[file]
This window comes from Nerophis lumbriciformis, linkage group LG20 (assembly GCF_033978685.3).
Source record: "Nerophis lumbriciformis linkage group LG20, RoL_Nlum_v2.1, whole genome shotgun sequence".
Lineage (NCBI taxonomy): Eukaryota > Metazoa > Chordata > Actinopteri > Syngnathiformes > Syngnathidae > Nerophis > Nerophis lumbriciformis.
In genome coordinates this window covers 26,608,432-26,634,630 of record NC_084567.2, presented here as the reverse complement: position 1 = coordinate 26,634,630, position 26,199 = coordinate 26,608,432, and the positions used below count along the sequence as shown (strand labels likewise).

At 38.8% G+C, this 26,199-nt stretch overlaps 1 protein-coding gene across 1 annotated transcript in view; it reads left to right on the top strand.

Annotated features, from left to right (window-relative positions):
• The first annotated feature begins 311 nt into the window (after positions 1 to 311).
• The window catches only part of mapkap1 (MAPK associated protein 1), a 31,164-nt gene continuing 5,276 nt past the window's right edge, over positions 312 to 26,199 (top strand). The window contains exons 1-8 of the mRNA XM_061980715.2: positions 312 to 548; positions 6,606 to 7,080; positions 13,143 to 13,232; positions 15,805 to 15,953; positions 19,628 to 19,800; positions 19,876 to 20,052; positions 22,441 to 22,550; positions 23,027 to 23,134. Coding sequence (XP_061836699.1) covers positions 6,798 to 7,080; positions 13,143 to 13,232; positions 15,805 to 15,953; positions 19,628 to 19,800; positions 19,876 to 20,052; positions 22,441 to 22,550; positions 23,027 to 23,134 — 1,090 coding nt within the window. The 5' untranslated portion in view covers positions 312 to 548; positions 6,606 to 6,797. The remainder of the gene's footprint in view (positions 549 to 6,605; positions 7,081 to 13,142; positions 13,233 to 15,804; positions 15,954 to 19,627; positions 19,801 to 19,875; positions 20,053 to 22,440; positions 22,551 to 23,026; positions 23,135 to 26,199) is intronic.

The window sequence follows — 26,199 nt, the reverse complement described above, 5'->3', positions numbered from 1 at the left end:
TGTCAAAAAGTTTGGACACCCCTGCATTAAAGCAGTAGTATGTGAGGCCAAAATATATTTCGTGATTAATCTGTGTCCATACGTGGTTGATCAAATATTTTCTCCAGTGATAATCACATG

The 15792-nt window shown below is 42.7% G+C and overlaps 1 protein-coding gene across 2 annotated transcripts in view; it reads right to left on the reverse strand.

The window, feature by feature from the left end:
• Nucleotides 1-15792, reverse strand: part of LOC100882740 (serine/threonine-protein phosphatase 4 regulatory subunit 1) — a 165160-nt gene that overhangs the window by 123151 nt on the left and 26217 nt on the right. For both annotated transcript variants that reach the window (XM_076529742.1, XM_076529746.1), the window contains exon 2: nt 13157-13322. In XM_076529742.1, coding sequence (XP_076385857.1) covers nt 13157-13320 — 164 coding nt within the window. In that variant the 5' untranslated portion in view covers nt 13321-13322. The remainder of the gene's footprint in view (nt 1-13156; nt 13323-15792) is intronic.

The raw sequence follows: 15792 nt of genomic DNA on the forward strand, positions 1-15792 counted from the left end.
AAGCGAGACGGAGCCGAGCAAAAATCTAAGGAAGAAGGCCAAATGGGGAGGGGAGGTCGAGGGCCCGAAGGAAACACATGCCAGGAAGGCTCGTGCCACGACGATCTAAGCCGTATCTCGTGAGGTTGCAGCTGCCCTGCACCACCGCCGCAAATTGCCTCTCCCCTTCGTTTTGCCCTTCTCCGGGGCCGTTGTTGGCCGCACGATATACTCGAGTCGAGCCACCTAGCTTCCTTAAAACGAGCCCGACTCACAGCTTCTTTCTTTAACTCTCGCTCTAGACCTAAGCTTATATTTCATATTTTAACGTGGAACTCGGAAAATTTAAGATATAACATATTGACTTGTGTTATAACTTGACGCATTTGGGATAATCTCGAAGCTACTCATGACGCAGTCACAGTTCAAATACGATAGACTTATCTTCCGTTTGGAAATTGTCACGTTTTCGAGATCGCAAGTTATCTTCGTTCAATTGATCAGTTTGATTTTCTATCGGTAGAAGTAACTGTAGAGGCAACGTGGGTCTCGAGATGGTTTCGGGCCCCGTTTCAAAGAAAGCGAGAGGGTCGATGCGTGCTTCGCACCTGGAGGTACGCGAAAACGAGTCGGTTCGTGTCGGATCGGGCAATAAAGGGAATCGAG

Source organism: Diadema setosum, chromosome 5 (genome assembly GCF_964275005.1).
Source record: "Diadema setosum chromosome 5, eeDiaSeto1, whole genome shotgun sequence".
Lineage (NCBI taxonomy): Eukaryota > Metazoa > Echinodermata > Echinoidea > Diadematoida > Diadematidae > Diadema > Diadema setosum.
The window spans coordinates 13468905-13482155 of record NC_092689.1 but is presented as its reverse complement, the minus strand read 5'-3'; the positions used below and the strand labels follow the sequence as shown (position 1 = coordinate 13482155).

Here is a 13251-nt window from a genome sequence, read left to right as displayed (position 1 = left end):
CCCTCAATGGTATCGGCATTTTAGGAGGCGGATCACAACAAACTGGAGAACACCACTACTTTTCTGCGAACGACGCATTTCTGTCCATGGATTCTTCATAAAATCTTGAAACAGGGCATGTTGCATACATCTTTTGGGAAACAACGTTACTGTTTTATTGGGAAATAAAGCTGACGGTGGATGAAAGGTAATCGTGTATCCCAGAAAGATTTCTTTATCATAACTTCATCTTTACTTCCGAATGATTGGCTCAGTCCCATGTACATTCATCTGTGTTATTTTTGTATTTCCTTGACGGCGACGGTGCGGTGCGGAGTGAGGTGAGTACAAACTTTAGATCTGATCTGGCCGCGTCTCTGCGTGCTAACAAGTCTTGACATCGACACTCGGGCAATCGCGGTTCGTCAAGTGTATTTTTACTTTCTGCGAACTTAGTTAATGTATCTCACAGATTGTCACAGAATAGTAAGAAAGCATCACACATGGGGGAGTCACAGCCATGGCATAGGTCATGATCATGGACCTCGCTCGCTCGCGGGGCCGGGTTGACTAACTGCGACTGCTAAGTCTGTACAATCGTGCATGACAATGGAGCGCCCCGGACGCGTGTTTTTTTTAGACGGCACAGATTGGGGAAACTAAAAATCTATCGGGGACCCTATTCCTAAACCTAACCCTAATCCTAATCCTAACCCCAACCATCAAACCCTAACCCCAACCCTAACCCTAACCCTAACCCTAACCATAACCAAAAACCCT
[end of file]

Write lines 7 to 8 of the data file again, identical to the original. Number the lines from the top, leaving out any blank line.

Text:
• The first annotated feature begins 311 nt into the window (after positions 1 to 311).
• The window catches only part of mapkap1 (MAPK associated protein 1), a 31,164-nt gene continuing 5,276 nt past the window's right edge, over positions 312 to 26,199 (top strand). The window contains exons 1-8 of the mRNA XM_061980715.2: positions 312 to 548; positions 6,606 to 7,080; positions 13,143 to 13,232; positions 15,805 to 15,953; positions 19,628 to 19,800; positions 19,876 to 20,052; positions 22,441 to 22,550; positions 23,027 to 23,134. Coding sequence (XP_061836699.1) covers positions 6,798 to 7,080; positions 13,143 to 13,232; positions 15,805 to 15,953; positions 19,628 to 19,800; positions 19,876 to 20,052; positions 22,441 to 22,550; positions 23,027 to 23,134 — 1,090 coding nt within the window. The 5' untranslated portion in view covers positions 312 to 548; positions 6,606 to 6,797. The remainder of the gene's footprint in view (positions 549 to 6,605; positions 7,081 to 13,142; positions 13,233 to 15,804; positions 15,954 to 19,627; positions 19,801 to 19,875; positions 20,053 to 22,440; positions 22,551 to 23,026; positions 23,135 to 26,199) is intronic.